The firms, however, stressed the importance of mass vaccination drives, uninterrupted flow of goods and services as well as shorter time to process foreign workers' entry to Vietnam, said Alain Cany, Chairman of EuroCham.
“There is no disguising the fact that this fourth wave outbreak is having a dire impact on business. The EuroCham Business Climate Index is now recording the lowest sentiment in more than a decade," he said.
An overview of the online press conference (Photo: baoquocte.vn)
Measures must be taken to allow workers to go back to work as soon as possible
"If lockdowns, social distancing, and travel restrictions continue for much longer, new investment projects could be put at risk and companies could consider relocating elsewhere in the region," he said.
This is especially important as other countries in the region have started to reopen while demand in European markets is showing signs of recovery. As the fourth outbreak of the virus paralysed Vietnam's industrial and manufacturing sectors, European firms have been forced to move their production elsewhere. Since April, 18 percent of European firms' orders have left the country while another 16 percent may have to follow soon.
“What our members need now is a clear roadmap out of these current measures; one which resolves the roadblocks to their commercial operations and gives them a predictable path on which to plan the reopening of their businesses," he said.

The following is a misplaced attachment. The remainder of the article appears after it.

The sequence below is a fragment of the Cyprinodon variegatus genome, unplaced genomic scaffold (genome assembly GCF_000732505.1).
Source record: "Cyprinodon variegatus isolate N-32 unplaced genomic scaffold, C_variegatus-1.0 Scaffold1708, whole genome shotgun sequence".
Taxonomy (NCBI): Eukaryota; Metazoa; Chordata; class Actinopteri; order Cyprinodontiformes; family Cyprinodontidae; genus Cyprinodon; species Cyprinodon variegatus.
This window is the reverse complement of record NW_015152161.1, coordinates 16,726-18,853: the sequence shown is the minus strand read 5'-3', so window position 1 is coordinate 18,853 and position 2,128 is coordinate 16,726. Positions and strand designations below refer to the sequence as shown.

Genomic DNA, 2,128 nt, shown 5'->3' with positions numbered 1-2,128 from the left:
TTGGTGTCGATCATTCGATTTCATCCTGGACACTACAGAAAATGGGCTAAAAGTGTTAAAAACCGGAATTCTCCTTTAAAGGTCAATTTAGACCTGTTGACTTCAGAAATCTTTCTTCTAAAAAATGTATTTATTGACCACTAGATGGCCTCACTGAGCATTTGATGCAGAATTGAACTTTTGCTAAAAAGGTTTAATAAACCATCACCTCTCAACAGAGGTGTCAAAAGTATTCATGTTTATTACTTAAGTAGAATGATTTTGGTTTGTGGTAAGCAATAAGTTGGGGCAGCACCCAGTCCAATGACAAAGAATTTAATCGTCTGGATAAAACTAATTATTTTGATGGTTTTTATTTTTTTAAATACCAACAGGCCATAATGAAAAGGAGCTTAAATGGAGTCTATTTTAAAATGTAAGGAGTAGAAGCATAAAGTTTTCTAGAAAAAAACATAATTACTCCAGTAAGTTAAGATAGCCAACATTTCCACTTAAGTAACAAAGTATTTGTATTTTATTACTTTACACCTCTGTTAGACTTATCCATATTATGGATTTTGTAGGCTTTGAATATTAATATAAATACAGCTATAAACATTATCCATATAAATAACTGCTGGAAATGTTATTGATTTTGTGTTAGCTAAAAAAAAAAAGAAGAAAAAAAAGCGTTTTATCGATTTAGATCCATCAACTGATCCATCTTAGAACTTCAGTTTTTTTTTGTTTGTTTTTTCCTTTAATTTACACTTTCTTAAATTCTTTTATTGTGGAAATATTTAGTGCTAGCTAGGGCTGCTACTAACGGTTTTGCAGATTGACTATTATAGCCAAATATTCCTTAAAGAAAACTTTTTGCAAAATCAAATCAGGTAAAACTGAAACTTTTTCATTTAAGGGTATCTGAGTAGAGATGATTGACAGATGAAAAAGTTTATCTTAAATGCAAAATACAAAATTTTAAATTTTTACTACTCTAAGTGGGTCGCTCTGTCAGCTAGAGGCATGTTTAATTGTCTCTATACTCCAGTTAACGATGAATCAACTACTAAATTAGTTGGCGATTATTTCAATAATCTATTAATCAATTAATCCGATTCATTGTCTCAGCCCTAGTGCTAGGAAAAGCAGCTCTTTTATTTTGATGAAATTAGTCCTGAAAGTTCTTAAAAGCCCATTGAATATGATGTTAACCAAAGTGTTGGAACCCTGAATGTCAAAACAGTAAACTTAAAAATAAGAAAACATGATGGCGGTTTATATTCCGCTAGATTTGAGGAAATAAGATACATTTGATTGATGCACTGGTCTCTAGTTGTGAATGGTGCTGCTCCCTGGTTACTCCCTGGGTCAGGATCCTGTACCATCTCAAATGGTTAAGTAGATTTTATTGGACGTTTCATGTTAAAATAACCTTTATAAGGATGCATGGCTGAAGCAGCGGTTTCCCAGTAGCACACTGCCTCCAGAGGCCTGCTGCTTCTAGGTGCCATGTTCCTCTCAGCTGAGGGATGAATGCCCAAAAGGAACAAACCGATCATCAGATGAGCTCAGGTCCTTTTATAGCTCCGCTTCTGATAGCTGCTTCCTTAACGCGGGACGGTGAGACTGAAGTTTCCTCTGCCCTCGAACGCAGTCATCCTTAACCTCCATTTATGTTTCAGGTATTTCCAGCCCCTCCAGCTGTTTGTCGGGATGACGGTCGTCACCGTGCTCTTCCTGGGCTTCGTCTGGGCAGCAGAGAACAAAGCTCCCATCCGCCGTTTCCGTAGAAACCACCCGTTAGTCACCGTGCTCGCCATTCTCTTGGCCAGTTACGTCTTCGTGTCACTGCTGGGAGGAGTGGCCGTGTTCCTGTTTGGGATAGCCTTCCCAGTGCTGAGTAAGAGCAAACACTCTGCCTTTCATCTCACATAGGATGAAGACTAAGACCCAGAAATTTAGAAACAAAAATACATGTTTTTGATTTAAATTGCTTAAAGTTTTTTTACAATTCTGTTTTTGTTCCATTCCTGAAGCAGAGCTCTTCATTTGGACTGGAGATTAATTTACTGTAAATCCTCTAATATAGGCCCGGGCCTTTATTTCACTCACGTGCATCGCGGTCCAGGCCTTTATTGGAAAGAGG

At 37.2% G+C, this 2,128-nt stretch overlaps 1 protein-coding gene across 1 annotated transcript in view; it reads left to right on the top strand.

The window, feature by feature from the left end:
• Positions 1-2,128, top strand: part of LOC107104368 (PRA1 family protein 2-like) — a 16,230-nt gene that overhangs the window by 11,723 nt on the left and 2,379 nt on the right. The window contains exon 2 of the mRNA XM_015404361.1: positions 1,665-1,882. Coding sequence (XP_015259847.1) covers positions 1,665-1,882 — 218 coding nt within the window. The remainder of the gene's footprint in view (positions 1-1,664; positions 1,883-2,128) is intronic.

The chairman called for a more streamlined process to grant entry for foreign workers and investors.
"In particular, we urge the government to create a fast-track process for foreign business leaders, experts, and their families returning to Vietnam. The current procedure is both time-consuming and burdensome. It also represents a significant barrier to the trade and investment activities which will be essential to achieving economic growth post-pandemic," he said.
Speaking of the country's current three-on-site strategy - a string of measures to allow firms to keep their operations running by providing workers with accommodation, food and COVID-19 testing within their factories - European firms voiced their concerns over a number of limitations and shortcomings.
“Meanwhile, the current ‘Three-in-One’ policies need to be refined. While the principle is sound, it places a huge burden on both companies and their workers in practice," Cany said.
Firms placed great importance on a vaccination roll-out which prioritises those most at risk to allow a gradual opening up of cities and provinces so that commercial operations can resume; consistent, centralised regulations to reduce confusion for companies and to ensure the smooth circulation of goods; alongside a streamlining and simplification of customs requirements./.